Scientists at the forefront of stem cell biology are exploring new approaches to creating surgical implants that could offer prolonged benefits for sufferers of osteoarthritis and potentially even cancer.
At present, cartilage implants created using stem cells can only be constructed as a solid shape, acting as an interim measure before the almost inevitable need for total joint replacement.
Now researchers at the University of Bristol are investigating the possibilities of a biologically-engineered synthetic liquid polymer that would eliminate the need for further surgery by offering a one stop, permanent solution.
Dr Wael Kafienah, from Bristol’s School of Medical Sciences, believes this research could represent the next breakthrough in stem cell therapy. He and his team are collaborating with researchers in Canada and Qatar to explore how such a biomaterial could be created. Dr Kafienah, the lead Principal Investigator for Bristol, has been funded by the Qatar National Research Fund (QNRP), with approximately $1 million over a period of three years to conduct the initial research. The QNRP has an international annual cycle of highly competitive, peer-reviewed, collaborative funding.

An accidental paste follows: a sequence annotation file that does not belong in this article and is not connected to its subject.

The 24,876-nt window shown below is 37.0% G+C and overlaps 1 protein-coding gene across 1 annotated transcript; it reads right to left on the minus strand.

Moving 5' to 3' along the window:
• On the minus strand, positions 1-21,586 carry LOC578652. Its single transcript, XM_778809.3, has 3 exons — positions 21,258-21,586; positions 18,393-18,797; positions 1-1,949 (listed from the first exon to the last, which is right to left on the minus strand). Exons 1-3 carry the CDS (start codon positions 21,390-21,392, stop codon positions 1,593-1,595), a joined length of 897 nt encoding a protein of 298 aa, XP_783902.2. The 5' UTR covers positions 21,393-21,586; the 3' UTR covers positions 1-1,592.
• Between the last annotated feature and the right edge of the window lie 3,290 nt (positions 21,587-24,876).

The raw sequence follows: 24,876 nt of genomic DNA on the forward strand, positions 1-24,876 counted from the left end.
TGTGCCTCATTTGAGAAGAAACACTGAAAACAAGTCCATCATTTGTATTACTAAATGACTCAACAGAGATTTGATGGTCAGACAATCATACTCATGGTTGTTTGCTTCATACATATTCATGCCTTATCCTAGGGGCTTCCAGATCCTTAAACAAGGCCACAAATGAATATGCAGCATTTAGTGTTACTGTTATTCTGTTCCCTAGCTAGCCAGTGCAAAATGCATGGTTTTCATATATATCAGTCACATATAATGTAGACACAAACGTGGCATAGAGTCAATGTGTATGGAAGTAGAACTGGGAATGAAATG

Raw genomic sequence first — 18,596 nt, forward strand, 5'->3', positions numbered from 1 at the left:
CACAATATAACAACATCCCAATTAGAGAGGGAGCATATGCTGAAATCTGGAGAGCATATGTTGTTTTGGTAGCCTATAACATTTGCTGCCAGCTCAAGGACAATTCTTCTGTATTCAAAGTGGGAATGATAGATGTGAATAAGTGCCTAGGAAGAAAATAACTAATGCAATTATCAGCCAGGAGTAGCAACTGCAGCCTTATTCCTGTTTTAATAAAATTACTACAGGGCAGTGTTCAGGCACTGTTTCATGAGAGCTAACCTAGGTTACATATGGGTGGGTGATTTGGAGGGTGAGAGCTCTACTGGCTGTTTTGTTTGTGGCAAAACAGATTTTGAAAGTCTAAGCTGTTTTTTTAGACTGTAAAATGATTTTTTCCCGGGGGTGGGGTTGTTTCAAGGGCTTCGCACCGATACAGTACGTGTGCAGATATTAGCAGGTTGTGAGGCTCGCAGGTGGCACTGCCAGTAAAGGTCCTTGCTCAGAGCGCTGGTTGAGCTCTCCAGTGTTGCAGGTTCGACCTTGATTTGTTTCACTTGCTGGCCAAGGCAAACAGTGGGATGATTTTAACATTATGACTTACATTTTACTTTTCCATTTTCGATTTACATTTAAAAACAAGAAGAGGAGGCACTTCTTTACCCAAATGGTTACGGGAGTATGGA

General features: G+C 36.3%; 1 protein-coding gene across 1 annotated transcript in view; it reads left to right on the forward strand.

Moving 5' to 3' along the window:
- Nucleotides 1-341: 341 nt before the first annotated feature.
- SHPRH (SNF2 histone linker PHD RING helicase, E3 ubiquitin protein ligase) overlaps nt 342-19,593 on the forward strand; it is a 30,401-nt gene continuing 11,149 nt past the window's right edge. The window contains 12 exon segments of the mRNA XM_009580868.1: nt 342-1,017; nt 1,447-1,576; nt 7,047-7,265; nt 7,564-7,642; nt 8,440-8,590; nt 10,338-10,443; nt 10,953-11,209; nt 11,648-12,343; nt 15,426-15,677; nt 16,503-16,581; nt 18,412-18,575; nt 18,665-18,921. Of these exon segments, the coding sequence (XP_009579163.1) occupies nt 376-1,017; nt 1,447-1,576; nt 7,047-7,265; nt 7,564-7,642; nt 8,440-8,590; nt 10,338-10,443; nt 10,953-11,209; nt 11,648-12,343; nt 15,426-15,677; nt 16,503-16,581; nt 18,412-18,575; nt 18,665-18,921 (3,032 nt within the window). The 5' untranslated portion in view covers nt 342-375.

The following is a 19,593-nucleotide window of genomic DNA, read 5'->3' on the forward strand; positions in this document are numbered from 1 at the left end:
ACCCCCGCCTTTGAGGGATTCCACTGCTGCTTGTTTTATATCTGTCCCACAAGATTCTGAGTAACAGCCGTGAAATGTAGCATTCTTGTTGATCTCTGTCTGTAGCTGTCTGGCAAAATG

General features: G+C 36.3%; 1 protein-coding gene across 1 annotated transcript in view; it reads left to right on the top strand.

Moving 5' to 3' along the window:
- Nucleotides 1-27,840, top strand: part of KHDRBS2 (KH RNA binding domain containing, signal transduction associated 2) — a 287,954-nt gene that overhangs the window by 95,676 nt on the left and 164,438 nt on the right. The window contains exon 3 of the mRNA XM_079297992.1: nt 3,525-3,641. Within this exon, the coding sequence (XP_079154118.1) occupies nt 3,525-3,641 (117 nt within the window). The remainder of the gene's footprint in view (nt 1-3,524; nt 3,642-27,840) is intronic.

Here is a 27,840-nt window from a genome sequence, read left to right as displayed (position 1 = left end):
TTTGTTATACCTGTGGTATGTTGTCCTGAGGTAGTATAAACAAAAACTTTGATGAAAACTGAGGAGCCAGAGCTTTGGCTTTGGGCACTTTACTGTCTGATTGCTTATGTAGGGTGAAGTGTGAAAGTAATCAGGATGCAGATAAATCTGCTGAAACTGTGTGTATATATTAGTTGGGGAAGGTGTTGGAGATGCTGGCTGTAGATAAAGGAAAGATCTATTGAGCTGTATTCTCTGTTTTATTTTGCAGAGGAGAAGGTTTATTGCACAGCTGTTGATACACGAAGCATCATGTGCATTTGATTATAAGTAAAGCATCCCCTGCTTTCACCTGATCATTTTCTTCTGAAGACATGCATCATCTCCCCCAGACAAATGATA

If the research proves successful, clinical trials could be carried out within five years.